Kelly Karbacz can do it all and basically has. From her first role on stage as Louisa Von Trapp in the Sound of Music to her current role as inmate Kasey Sankey in ‘Orange is the New Black,’ Karbacz displays the acting chops of the seasoned veteran that she is. The road from Broadway to the big house has been paved with tenacity and talent, and Karbacz is living proof that if you hold onto what you truly love to do, you can accomplish anything.
I wanted to start from the beginning with what inspired you to get into acting.
I’ve been in the business since I was a kid. I started singing and dancing at a really early age. When I went to see my first Broadway show, honestly that’s what kicked it off. I sat in the audience, and I watched what was happening on that stage and truly I came alive. I just saw these amazing performers, and I thought that’s it for me, that’s what I have to do with my life. There’s nothing that would make me happier than that.
My dance school at the time actually put on a variety show competition. And everyone else in the school decided to dance as their talent, and I decided to sing. Not only did I end up winning first place, which was crazy and wonderful, but there was an agent in the audience that night and I was fortunate enough to be asked to come and audition for the agency. It’s crazy. I auditioned with hundreds of kids and did monologs and sang, and they narrowed it down and kept narrowing it down and I was offered a contract with the agency. I started auditioning and never looked back. My first big break was playing Louisa in the Sound of Music at Lincoln Center New York City Opera, and that was my first big job. I started kind of wonderfully big at the start and being on that stage eight times a week and feeling what it felt like to really do what I love, it just solidified everything for me and like I said, the rest is history. I never looked back.
What was the name of that first Broadway show?
Actually, it’s funny cause I feel like it will sound cliché, but it was Annie. I saw other kids up there who were similar in age to me and everything felt possible and at my fingertips. Being a native New Yorker, everything was right there at my doorstep, and I just felt like I could dream big and really make it happen. I think that really fed my determination and my ambition and made me wanna work even harder to achieve it because I felt like it truly was something that could happen.
How different is acting on stage from acting on television?
Funny, it really is so different. I love them both so much because they feed my passion and fulfill me in very different ways.
So on stage, you are breathing with the audience. You are in an intimate way taking a journey with them. The feedback and the reaction from them are immediate which is so exhilarating. Even though you’re doing the show eight times a week, you need the stamina and the endurance to do that, each night has to be fresh. Each time you’re telling the story for the first time. Some of these people are seeing it for the first time and you have that one chance that night to nail those moments and that performance.
And with television and film, the pace is so different and you get the chance to finesse and work a scene until you get it where it needs to be. Or you get it just right for what you’re trying to achieve in that moment. Normally you can reach a much broader audience as well with that medium. So they are so very different.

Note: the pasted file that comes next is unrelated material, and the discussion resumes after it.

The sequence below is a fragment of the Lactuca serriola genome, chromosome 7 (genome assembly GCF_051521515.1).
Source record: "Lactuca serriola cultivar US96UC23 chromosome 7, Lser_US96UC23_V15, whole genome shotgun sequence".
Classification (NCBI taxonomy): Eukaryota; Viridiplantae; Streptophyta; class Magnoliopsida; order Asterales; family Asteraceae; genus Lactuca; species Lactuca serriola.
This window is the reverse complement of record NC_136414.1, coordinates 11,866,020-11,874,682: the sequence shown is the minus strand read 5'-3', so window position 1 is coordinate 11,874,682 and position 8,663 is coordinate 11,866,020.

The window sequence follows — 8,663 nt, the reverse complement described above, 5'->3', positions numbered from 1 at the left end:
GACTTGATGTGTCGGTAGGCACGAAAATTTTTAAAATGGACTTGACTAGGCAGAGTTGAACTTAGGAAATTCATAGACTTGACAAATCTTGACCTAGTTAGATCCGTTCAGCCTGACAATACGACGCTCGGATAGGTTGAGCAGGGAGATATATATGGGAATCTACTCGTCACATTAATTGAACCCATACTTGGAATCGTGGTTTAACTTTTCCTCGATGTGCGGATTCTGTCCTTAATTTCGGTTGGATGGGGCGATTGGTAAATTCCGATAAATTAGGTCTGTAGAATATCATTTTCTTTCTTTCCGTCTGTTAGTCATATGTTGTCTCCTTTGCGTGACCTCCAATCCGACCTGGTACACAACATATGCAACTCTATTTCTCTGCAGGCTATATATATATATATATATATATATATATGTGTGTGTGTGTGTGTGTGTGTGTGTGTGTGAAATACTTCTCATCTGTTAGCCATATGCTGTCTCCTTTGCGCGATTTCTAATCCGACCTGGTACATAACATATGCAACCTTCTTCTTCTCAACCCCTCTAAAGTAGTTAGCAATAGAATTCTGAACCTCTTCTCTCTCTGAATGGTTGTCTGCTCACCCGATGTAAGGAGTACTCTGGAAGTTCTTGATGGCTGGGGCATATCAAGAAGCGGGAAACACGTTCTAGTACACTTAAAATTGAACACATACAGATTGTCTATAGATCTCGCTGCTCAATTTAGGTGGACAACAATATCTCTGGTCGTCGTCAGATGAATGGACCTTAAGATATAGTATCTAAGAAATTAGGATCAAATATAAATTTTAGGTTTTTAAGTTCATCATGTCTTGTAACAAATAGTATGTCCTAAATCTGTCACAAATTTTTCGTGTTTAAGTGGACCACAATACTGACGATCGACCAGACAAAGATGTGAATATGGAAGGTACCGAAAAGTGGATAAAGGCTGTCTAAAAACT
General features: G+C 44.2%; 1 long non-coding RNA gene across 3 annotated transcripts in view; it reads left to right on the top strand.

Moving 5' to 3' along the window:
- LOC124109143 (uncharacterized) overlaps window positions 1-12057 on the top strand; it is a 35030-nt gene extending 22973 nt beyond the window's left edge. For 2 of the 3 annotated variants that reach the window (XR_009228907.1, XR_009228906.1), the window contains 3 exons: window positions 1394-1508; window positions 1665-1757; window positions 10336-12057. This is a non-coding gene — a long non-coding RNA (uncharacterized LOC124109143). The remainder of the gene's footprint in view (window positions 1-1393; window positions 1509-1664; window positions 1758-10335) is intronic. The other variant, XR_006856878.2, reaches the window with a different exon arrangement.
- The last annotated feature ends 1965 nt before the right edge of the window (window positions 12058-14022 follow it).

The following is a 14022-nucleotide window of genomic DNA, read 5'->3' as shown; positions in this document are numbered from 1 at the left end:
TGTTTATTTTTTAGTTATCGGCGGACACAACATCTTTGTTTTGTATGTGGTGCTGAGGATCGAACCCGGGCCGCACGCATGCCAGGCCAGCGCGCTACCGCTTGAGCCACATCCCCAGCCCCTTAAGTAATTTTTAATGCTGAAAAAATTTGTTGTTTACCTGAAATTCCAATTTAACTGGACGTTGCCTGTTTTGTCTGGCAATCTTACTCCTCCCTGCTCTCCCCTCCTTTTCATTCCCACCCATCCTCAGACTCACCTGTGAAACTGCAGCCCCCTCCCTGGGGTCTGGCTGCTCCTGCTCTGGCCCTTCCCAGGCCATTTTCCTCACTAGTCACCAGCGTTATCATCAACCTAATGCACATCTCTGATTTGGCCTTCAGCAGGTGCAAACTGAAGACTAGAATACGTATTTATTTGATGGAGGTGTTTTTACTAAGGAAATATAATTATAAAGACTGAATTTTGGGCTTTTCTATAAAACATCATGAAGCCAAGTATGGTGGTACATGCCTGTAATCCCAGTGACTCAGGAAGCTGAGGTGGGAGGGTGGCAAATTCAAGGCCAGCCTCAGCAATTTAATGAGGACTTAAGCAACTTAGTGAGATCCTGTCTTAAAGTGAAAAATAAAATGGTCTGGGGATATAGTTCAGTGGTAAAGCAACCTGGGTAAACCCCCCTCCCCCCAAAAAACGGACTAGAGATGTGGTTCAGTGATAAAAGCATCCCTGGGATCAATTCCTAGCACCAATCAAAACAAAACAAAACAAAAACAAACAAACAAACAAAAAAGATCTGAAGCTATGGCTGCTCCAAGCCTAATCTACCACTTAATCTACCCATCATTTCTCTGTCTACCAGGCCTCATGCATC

I actually had the good fortune to be part of a multi- camera sitcom on ABC called Regular Joe and it was with Judd Hirsch, Daniel Stern, John Francis Daley, and an amazing cast. What I loved about that was I felt like I got the best of both worlds because we were doing this hilarious, wonderful tv script in front of a live audience. I felt like I was doing theater and yet it was gonna be seen by millions of people. This is kinda the best of everything. I really enjoyed working on that especially.
And you were also in Rent?
I was! I played Maureen Johnson in Rent on Broadway, absolute dream role for me.
What was it like being part of one of the most successful Broadway shows of all time?
Well you know I was a Rent- head for sure. When the show first came out I waited for tickets with my friends. I sat in the front row, and I was so unbelievably blown away by what I saw on that stage. I watched Idina play that role and it was again that same feeling. It just spoke to me. I left the theater, and I told my two best friends who were with me I have to play that role, I have to play that role. And it took many years and many auditions for me to grow into it but I finally did book it. And I was able to do it on Broadway and sing that score and play Maureen who has so much confidence and is such a free spirit. She helped me tap into my sexuality, she gave me the opportunity to really lose my inhibitions and come into my own as a performer. I think it really changed everything for me and had such a huge impact on me.
The message of that show is so beautiful, love and inclusivity and cherishing every moment like it’s your last. To be able to be a part of what Jonathan Larson created and have these beautiful people as my Rent family now for the rest of life, it was truly one of the best experiences in my life.
I’m pretty sure I could sing every word to every song from Rent.
Every word to that score was so in my heart and my soul. And there’s something so special about it. It was unique and changed the game in so many ways. I feel honored and humbled to have been a part of that legacy.
And on a completely different end of the spectrum, there’s ‘Orange is the New Black.’ Were you a fan of the show before you landed the role of Kasey Sankey?
Absolutely, I was a huge fan. I was so invested in the world of Litchfield and these characters. And watching it, I knew it was in my wheel house. I knew it was a great fit for me as an actor so I’d move quick and would jump at the chance if I were ever able to be a part of it. And Jen Euston, a brilliant and wonderful casting director, has been so kind to me. Like I said, I’ve been in the business a very long time so she’s been so lovely to me, bringing me in for any projects that she ever felt I was right for.
I auditioned three times over the first three seasons of Orange to play other characters, but Sankey was the first inmate that I ever auditioned to play and she was the one I really wanted. When I got the role, I was just so over the moon. I knew that it would be recurring, but I didn’t know just how much that would entail, how many episodes, how big of a role it would be. To be introduced in season 4 and now have this wonderful evolution through season 5, it’s just an incredible blessing. To be able to be apart of it and work alongside what is truly one of the best ensembles in television is a blessing that is never lost on me.
Every year when OITNB comes out, I tell myself that I’ll stretch it out and watch one episode a week. Then two days later, I’ve finished the entire season. It’s literally impossible not to binge watch.